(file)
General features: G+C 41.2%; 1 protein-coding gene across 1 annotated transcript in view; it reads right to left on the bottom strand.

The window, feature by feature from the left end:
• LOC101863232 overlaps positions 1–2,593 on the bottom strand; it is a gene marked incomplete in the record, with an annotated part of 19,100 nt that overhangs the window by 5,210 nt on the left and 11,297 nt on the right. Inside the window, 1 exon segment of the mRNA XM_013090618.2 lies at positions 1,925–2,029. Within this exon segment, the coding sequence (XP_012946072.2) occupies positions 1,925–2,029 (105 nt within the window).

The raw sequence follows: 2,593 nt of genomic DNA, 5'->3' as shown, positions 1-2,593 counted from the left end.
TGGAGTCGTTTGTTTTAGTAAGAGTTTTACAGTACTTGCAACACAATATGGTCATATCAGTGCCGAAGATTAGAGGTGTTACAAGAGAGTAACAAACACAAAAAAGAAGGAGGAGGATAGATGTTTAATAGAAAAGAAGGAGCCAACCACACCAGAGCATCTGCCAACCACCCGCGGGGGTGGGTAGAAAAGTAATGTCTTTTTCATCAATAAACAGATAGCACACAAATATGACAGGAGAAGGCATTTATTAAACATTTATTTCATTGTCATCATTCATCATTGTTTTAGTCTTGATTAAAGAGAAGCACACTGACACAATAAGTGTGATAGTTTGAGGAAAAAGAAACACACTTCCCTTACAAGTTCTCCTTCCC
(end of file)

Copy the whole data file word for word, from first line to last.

General features: G+C 41.2%; 1 protein-coding gene across 1 annotated transcript in view; it reads right to left on the bottom strand.

The window, feature by feature from the left end:
• LOC101863232 overlaps positions 1–2,593 on the bottom strand; it is a gene marked incomplete in the record, with an annotated part of 19,100 nt that overhangs the window by 5,210 nt on the left and 11,297 nt on the right. Inside the window, 1 exon segment of the mRNA XM_013090618.2 lies at positions 1,925–2,029. Within this exon segment, the coding sequence (XP_012946072.2) occupies positions 1,925–2,029 (105 nt within the window).

The raw sequence follows: 2,593 nt of genomic DNA, 5'->3' as shown, positions 1-2,593 counted from the left end.
TGGAGTCGTTTGTTTTAGTAAGAGTTTTACAGTACTTGCAACACAATATGGTCATATCAGTGCCGAAGATTAGAGGTGTTACAAGAGAGTAACAAACACAAAAAAGAAGGAGGAGGATAGATGTTTAATAGAAAAGAAGGAGCCAACCACACCAGAGCATCTGCCAACCACCCGCGGGGGTGGGTAGAAAAGTAATGTCTTTTTCATCAATAAACAGATAGCACACAAATATGACAGGAGAAGGCATTTATTAAACATTTATTTCATTGTCATCATTCATCATTGTTTTAGTCTTGATTAAAGAGAAGCACACTGACACAATAAGTGTGATAGTTTGAGGAAAAAGAAACACACTTCCCTTACAAGTTCTCCTTCCC